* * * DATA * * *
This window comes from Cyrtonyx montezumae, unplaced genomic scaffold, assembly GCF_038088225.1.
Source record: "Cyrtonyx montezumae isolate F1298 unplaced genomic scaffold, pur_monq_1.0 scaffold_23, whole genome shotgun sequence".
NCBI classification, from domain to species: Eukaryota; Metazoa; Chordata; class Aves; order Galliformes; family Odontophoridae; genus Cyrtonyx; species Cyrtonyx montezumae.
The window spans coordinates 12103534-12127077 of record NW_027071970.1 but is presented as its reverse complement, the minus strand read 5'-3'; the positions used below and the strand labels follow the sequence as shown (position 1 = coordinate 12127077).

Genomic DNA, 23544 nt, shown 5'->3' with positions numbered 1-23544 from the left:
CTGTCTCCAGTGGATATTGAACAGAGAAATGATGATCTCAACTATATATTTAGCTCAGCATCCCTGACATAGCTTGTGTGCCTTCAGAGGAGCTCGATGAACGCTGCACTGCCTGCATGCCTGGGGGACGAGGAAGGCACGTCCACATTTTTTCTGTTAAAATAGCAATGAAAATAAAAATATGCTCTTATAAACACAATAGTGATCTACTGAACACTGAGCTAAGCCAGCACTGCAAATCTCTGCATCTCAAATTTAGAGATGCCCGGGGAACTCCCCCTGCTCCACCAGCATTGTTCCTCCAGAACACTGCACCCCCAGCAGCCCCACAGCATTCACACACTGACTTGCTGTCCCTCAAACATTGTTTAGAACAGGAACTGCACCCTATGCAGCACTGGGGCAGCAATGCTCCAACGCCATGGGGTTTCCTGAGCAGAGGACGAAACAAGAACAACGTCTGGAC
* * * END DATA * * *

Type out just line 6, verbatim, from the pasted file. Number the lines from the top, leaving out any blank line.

CTGTCTCCAGTGGATATTGAACAGAGAAATGATGATCTCAACTATATATTTAGCTCAGCATCCCTGACATAGCTTGTGTGCCTTCAGAGGAGCTCGATGAACGCTGCACTGCCTGCATGCCTGGGGGACGAGGAAGGCACGTCCACATTTTTTCTGTTAAAATAGCAATGAAAATAAAAATATGCTCTTATAAACACAATAGTGATCTACTGAACACTGAGCTAAGCCAGCACTGCAAATCTCTGCATCTCAAATTTAGAGATGCCCGGGGAACTCCCCCTGCTCCACCAGCATTGTTCCTCCAGAACACTGCACCCCCAGCAGCCCCACAGCATTCACACACTGACTTGCTGTCCCTCAAACATTGTTTAGAACAGGAACTGCACCCTATGCAGCACTGGGGCAGCAATGCTCCAACGCCATGGGGTTTCCTGAGCAGAGGACGAAACAAGAACAACGTCTGGAC